Barnacles, those crusty little things that get stuck on the bottom of boats, are all the rage in Portuguese kitchens.
I see the light now and say this with a heavy heart: Salmon is a basic bitch. In terms of the seafood paradise that is Portugal, there is one particularly strange—yet delicious—type of shellfish that people cannot get enough of around here: percebes, or goose barnacles. Yes, barnacles, those weird little things that grow on rocks and on the hulls of old ships. The first time I had these, I thought I was going to have to force down something that looked like arthritic parrot claws. Once you break it open by snapping the top off to the side, though, there's this phallic-looking tiny pink barnacle inside. It's reminiscent of a mildly briny oyster, but tastes like heaven.
Goose barnacles aren't farmed; they have to be harvested by local fisherman, a process quite dangerous because of how the barnacles grow: on large, slippery boulders jutting out into the ocean, continually pummeled by waves. In Portugal, percebes sell anywhere from 20 euros/kilo to 125 euros/kilo. Fishermen often climb down onto jagged rocks with the help of a rope, to chisel away the crusty critters off the rocks in a rhythm timed between the crashing waves. The other option is to dive deep, and pray that they don't get pulverized in the rocks. It's the worst.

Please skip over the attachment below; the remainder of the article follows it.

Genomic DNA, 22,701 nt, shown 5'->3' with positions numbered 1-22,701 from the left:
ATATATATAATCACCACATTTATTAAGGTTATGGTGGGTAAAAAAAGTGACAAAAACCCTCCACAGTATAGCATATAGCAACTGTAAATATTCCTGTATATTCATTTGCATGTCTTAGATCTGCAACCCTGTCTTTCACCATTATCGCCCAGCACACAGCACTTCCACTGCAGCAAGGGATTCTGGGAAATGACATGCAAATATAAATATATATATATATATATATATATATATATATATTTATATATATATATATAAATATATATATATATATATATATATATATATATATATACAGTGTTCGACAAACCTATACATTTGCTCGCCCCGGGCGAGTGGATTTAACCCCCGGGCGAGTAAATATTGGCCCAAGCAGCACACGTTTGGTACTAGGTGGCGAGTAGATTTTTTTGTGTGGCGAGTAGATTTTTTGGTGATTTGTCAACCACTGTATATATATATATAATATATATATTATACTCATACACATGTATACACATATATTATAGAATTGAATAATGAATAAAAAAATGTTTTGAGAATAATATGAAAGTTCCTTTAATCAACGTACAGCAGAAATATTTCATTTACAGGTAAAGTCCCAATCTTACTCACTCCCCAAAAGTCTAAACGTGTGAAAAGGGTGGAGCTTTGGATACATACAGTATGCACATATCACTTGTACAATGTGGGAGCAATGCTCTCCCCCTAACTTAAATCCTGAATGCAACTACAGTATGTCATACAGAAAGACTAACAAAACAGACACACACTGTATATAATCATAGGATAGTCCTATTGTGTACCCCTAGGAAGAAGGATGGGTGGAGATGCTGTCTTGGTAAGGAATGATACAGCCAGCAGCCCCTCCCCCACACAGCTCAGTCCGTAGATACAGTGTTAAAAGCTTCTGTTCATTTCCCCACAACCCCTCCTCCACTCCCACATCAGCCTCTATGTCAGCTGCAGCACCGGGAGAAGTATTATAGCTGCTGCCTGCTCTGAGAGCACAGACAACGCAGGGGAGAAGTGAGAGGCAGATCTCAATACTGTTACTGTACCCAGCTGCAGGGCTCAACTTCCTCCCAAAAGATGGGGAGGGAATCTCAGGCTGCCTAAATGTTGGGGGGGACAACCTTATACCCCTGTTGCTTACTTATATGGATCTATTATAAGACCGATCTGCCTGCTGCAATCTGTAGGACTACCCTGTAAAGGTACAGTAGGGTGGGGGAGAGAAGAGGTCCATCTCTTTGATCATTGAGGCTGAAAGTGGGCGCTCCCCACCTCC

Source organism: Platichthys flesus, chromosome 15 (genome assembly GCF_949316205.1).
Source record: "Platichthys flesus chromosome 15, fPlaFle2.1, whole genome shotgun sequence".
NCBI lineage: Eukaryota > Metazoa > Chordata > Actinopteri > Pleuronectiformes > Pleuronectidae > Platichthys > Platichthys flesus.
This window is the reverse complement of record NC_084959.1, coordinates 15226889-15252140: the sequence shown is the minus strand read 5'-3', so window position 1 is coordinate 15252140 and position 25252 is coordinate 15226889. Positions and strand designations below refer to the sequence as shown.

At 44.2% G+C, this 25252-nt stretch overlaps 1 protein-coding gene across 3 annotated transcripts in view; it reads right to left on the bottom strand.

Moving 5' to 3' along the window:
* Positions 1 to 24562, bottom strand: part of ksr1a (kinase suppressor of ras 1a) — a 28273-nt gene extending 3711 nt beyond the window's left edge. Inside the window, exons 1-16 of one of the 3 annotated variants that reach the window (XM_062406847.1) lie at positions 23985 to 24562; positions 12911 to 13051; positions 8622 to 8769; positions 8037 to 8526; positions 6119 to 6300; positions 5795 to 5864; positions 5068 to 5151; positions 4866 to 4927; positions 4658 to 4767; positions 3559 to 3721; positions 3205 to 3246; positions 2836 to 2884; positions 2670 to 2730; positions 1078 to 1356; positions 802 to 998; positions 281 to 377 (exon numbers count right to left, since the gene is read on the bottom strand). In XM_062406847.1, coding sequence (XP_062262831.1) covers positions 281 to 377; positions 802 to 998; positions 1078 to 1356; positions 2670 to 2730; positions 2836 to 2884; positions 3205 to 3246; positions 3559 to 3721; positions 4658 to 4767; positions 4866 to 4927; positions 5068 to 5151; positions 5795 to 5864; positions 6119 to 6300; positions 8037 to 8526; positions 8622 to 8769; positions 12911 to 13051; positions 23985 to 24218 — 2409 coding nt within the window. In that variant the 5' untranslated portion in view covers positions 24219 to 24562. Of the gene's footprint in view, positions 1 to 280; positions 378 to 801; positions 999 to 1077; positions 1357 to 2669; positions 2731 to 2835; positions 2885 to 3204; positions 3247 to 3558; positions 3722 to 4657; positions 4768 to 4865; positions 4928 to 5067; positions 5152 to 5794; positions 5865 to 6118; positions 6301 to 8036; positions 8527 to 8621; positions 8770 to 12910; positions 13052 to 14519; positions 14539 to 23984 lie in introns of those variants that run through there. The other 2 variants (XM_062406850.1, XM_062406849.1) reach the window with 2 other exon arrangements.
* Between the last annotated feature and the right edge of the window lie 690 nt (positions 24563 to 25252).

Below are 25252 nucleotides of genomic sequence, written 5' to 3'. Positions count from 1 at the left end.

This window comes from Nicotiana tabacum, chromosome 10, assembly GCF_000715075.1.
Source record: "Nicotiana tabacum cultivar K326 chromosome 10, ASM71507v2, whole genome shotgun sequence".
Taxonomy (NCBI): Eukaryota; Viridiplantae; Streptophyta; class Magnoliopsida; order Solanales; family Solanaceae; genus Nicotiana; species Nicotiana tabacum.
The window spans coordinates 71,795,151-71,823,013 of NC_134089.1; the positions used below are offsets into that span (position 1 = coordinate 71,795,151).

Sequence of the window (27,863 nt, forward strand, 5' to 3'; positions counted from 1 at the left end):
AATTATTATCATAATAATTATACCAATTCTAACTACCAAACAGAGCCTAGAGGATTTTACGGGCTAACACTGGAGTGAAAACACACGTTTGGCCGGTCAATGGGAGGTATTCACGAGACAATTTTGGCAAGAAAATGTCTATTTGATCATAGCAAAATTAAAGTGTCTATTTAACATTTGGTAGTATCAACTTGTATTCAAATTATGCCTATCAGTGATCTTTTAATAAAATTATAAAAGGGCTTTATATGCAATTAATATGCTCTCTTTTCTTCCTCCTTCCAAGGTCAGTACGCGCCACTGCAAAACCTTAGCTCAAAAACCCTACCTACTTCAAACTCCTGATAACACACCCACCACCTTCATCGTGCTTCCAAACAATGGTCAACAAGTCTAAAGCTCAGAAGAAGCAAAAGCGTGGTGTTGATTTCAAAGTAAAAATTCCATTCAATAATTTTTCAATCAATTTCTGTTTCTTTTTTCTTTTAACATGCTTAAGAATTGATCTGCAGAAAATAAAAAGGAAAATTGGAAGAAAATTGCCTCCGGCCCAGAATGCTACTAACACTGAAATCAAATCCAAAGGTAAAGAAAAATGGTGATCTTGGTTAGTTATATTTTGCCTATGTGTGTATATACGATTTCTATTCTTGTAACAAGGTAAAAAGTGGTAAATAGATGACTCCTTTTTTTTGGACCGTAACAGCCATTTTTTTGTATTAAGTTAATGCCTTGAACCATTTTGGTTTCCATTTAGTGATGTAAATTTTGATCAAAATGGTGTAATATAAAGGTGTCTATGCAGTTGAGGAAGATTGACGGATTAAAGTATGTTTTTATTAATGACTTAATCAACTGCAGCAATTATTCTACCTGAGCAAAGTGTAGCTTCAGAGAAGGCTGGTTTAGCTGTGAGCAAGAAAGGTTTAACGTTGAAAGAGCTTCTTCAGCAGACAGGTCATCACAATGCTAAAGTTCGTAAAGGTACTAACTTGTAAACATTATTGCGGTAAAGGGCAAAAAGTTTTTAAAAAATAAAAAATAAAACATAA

In order to get a better understanding of the crazy shit that's involved in harvesting these weird sea creatures, I headed over to the fish market in Portimão on the southern Algarve coast and met Jody Lot, a percebes fisherman who also happens to be the world champion of spear fishing. He's also a professionally trained chef who's in the process of opening up a restaurant in The Algarve. I sat down with him over a pint of beer to talk about the dangers of free-diving and the secrets of percebe harvesting in Portugal.
MUNCHIES: How did you get into fishing? Jody Lot: One day I was at the beach with my parents and my father was like "Let's go have a dive," you know, with the goggles. I was really scared. I didn't want to. He hit me and was like, "Get in the water!" Ever since then, I was hooked on the sea. I already had a passion for fishing and then started to develop one for diving. And then I kept up diving and started competing and started being able to live off it. Catch fish, sell fish; gather shellfish, sell shellfish. Ever since then, I haven't stopped.
Wow. Why did you start to harvest percebes? If you live off the sea, you really have to learn how to be able to make money off the sea. Percebes are a really reliable way to make money on the coast because they're quite expensive for the Portuguese, and everybody loves them and everybody eats them.
When is the best season to harvest them? You can't harvest them from September to December, but on a daily basis, I can only catch them when the sea is very calm. There are two ways of harvesting percebes: when the tide is low, you climb down on the rocks and hang with ropes to gather them. Diving is the second option—when I harvest them this way, I find ones that are a little bigger. You can only harvest them when the tide is up in free-diving, the exact opposite approach from the rocks with the ropes method.